I began a relationship with my now husband (in a relationship now for twenty years). Our life socially revolves around drinking with friends, family, and coworkers. My husband loves to be the good host and always wanted to have people over or go out. Me – not so much, but I go along. His energy level is much greater than mine. He’s also an extrovert and I am an introvert. He always offers people alcohol when they come over even though he did not grow up in a drinking culture. He grew up in Bangladesh. His work environment (insurance and investments) has a huge drinking component with alcohol soaked events and trips. He’s always been able to take it or leave it with alcohol and I’ve never seen him drunk. What a perfect scenario for me and my love of alcohol!
Need To Stop
As the years went on, I began to drink more and more and started doing so daily. I felt worse and worse. I’ve embarrassed myself too many times to remember. My drinking has been a constant bubbling issue between my husband and I for at least the last 4-5 years and I’ve been concerned about it for longer than that.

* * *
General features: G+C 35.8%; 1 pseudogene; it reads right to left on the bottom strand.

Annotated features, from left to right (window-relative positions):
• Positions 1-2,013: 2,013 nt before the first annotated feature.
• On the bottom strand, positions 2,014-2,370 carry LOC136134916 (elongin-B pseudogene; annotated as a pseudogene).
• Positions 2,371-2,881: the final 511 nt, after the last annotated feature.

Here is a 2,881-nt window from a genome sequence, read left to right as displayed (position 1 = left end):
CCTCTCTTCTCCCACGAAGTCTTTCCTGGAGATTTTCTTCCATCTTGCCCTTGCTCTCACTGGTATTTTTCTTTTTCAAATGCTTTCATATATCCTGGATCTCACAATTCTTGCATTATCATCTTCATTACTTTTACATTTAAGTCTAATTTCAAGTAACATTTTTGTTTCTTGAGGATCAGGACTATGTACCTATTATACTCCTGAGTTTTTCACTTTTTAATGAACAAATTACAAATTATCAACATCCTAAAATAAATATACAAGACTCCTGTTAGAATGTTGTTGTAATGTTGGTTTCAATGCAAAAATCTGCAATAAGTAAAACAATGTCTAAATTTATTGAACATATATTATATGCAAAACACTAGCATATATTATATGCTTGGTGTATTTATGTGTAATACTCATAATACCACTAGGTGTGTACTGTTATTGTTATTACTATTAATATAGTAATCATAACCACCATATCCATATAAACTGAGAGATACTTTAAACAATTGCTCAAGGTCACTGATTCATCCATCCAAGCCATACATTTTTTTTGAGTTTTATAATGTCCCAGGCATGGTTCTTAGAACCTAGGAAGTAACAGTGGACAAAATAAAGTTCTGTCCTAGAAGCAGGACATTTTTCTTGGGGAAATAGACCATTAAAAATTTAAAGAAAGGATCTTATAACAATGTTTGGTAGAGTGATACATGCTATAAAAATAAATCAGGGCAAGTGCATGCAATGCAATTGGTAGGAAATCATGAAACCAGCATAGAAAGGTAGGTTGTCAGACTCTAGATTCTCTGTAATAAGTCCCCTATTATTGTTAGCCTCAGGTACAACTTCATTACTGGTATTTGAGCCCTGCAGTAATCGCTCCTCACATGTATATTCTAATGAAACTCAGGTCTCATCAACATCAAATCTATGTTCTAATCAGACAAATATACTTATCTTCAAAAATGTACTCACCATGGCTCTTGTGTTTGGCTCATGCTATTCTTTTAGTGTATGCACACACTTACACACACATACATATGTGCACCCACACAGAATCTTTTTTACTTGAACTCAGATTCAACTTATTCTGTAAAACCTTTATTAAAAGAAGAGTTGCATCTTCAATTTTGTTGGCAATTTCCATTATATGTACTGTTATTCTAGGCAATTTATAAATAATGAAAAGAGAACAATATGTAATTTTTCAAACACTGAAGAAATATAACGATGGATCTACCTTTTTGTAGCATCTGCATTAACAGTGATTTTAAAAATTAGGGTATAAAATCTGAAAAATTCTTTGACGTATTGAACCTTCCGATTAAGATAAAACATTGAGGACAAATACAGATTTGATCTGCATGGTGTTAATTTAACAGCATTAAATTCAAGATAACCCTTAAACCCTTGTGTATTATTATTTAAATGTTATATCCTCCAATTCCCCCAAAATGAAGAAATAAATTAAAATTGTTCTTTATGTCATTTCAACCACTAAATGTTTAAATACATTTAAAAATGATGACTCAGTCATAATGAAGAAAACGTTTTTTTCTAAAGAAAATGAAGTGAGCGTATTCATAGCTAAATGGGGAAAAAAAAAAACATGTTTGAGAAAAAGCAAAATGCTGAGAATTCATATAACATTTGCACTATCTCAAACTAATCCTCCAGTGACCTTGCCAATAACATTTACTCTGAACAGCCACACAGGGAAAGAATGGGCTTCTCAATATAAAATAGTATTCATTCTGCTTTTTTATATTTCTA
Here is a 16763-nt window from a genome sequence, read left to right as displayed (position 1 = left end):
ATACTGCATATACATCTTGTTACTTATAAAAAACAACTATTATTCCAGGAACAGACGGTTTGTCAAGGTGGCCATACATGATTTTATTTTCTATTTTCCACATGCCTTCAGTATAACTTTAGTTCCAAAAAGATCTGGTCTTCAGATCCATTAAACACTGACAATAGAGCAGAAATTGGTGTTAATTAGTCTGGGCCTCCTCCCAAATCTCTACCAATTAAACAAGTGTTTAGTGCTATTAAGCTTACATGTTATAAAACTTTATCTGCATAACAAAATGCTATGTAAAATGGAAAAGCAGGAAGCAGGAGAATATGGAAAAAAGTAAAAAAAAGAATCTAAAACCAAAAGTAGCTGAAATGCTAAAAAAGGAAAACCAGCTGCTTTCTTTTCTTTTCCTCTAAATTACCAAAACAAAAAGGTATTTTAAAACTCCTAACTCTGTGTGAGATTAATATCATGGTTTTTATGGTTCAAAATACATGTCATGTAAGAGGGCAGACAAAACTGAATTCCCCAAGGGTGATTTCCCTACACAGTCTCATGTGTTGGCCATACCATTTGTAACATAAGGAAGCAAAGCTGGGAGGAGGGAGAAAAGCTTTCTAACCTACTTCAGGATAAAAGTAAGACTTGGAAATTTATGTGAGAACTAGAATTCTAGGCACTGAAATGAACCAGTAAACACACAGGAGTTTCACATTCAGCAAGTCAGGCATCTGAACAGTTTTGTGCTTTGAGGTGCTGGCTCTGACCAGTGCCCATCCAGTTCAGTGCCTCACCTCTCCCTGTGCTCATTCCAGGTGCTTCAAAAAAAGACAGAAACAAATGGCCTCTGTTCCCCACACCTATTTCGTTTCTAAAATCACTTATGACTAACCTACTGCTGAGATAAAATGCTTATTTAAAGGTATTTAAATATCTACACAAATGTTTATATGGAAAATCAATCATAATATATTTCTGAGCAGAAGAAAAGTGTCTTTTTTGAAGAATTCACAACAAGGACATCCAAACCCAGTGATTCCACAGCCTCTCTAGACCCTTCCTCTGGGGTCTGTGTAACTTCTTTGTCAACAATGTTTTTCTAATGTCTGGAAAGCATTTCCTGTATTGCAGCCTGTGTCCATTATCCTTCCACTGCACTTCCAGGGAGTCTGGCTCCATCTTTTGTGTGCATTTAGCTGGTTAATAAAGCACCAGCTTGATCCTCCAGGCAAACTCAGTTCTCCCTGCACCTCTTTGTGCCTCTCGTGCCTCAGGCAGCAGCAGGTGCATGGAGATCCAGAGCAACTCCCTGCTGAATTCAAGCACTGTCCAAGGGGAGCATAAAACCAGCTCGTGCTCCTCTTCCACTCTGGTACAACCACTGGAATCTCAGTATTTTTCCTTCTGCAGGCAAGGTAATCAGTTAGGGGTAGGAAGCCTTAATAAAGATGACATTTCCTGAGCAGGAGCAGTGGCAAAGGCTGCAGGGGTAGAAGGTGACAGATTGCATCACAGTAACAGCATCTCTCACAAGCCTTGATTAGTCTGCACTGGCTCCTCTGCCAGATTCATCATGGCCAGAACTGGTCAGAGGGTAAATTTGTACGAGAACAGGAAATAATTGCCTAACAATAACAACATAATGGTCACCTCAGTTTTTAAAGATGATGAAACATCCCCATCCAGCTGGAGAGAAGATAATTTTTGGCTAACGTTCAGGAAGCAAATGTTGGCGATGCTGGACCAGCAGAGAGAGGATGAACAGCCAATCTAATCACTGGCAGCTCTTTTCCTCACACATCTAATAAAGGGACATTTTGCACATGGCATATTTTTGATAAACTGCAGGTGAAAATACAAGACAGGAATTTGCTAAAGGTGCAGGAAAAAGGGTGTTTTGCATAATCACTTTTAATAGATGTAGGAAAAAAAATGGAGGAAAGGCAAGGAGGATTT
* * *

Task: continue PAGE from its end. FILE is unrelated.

Needing To Know Why
So, in my quest of being sober curious and delving into the why’s of my behaviors and addiction, several experiences led me to your book and now to your podcast. My husband and I loved watching Anthony Bourdain’s: “No Reservations” on the travel channel and then his series on CNN. When we learned of his suicide and that he had a high amount of alcohol in his blood at the time of his death, I was confronted with the reality that could happen to me if my trajectory with alcohol stayed the same. It scared the shit out of me! I mourn the loss of him to this day.